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Cross-party report demands changes to benefits system criteria after finding that the terminally ill 'face devastating and far reaching financial hardship'


By Staff Reporter

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Drew Hendry (left) chaired the group behind the report.
Drew Hendry (left) chaired the group behind the report.

A DAMNING report into the benefits system for terminally ill people contains a demand for changes to the existing “outdated” and “arbitrary” system.

Chaired by local MP, Drew Hendry, the All Party Parliamentary Group (APPG) on Terminal Illness found the current benefits rule that you must only have six months or less to live to get fast access to benefits is “not based on clinical reality”.

Mr Hendry set up the cross party group after hearing about experiences of terminally ill people making Universal Credit claims in the local area through his work with Macmillan CAB at Raigmore.

And the group's report into the system found that terminally ill people "face devastating and far reaching financial hardship and crippling debt", because of a "made-up policy fudge" invented three decades ago.

He said: “The policy is not only very hard on people living with terminal illnesses, it also causes a great deal of financial pressure and worry on their families at the very worst time in their lives.”

The report argued that information uncovered during the inquiry showed that the current ‘six-month rule’ definition of terminal illness, used extensively to determine how quickly someone gets access to benefits, was invented by politicians, and has no clinical evidence to support its use.

The ‘six-month rule’ was introduced into the benefits system in 1990 to exempt terminally ill people from having to wait to qualify for Attendance Allowance, a specific benefit which could only be accessed if someone was ill for a minimum of six months.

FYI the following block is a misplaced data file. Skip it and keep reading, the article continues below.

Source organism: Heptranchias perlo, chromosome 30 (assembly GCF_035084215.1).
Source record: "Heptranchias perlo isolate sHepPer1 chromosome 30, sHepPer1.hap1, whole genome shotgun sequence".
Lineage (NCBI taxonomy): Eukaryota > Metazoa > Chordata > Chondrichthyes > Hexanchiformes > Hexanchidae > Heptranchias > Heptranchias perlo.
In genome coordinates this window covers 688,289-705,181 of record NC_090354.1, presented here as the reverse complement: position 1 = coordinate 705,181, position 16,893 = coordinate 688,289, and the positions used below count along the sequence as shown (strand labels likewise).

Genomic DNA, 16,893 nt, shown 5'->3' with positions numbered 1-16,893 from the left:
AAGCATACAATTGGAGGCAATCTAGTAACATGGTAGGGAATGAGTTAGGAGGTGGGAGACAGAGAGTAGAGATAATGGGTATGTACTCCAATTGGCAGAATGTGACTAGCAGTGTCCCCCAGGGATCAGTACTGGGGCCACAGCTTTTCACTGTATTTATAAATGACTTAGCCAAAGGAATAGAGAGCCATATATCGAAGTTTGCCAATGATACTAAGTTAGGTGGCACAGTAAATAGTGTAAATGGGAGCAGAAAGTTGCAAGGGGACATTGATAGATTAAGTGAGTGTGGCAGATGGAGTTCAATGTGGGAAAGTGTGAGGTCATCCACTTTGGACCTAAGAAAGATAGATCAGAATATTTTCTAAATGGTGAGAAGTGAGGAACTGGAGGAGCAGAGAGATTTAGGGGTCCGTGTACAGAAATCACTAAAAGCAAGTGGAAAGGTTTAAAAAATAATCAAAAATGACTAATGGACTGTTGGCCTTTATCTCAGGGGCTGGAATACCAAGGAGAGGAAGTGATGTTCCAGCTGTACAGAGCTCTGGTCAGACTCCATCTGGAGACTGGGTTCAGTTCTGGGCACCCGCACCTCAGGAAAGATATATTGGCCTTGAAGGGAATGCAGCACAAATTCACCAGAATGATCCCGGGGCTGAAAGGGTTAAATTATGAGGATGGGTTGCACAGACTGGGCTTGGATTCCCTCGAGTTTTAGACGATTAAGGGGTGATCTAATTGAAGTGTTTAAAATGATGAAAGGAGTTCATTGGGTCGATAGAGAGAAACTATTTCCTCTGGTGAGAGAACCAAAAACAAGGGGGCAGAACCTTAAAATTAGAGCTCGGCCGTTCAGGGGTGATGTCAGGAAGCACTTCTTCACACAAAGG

However, the six-month timescale was then extended arbitrarily to other benefits over time, as well as rules for accessing a terminal illness lump sum in pensions law. The report added that, consequently, the ‘six months rule’ became the benefits system’s definition of terminal illness by default.

Commenting on the report’s findings, Mr Hendry said: “The current rules seriously restrict access to vital financial support for many terminally ill people, whose condition will never improve and only deteriorate until they die, but who may live for longer than six months.

“Terminally ill people across all nations of the UK are being failed miserably by the Tory government. It is incumbent on us all to do everything we can to change their lives in the time they have left, to a life of dignity. That’s why we set up this cross party group and why we are calling on the minister to scrap this rule.

“I am very proud of the work Marie Curie and the APPG have done to highlight the impact the six-month rule has on those who are terminally ill, but who may live longer than six months and thank everyone who took time to submit evidence to our inquiry. I hope that the minister will now give serious consideration to our report findings and commit to ending this arbitrary six-month rule.”

Under its new welfare powers, the Scottish Government will remove the six-month condition for Personal Independence Payments and will use the evidence of doctors and clinicians to assess whether or not someone is terminally ill. There will be an automatic right to advocacy and, an end to the outsourced assessment system.

However, the Scottish Government does not have this power to make these changes to rules around Universal Credit which remains reserved to the UK parliament.


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